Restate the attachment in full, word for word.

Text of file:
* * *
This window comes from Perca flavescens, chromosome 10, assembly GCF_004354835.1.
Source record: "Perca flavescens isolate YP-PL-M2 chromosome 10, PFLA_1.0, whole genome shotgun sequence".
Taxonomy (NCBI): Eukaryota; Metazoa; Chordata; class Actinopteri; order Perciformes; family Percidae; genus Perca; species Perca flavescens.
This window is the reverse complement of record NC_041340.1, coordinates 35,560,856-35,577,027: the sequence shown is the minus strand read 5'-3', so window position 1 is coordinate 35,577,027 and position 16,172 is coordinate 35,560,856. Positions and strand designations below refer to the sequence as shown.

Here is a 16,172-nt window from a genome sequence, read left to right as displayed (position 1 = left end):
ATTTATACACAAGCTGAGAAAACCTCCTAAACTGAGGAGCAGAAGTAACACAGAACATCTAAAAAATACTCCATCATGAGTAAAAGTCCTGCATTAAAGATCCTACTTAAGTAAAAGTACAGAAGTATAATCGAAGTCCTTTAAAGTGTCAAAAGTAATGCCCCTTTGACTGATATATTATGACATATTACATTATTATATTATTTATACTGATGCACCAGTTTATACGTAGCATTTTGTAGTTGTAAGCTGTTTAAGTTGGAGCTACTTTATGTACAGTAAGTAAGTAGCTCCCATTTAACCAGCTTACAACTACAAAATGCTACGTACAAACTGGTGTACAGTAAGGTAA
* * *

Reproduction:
This window comes from Perca flavescens, chromosome 10, assembly GCF_004354835.1.
Source record: "Perca flavescens isolate YP-PL-M2 chromosome 10, PFLA_1.0, whole genome shotgun sequence".
Taxonomy (NCBI): Eukaryota; Metazoa; Chordata; class Actinopteri; order Perciformes; family Percidae; genus Perca; species Perca flavescens.
This window is the reverse complement of record NC_041340.1, coordinates 35,560,856-35,577,027: the sequence shown is the minus strand read 5'-3', so window position 1 is coordinate 35,577,027 and position 16,172 is coordinate 35,560,856. Positions and strand designations below refer to the sequence as shown.

Here is a 16,172-nt window from a genome sequence, read left to right as displayed (position 1 = left end):
ATTTATACACAAGCTGAGAAAACCTCCTAAACTGAGGAGCAGAAGTAACACAGAACATCTAAAAAATACTCCATCATGAGTAAAAGTCCTGCATTAAAGATCCTACTTAAGTAAAAGTACAGAAGTATAATCGAAGTCCTTTAAAGTGTCAAAAGTAATGCCCCTTTGACTGATATATTATGACATATTACATTATTATATTATTTATACTGATGCACCAGTTTATACGTAGCATTTTGTAGTTGTAAGCTGTTTAAGTTGGAGCTACTTTATGTACAGTAAGTAAGTAGCTCCCATTTAACCAGCTTACAACTACAAAATGCTACGTACAAACTGGTGTACAGTAAGGTAA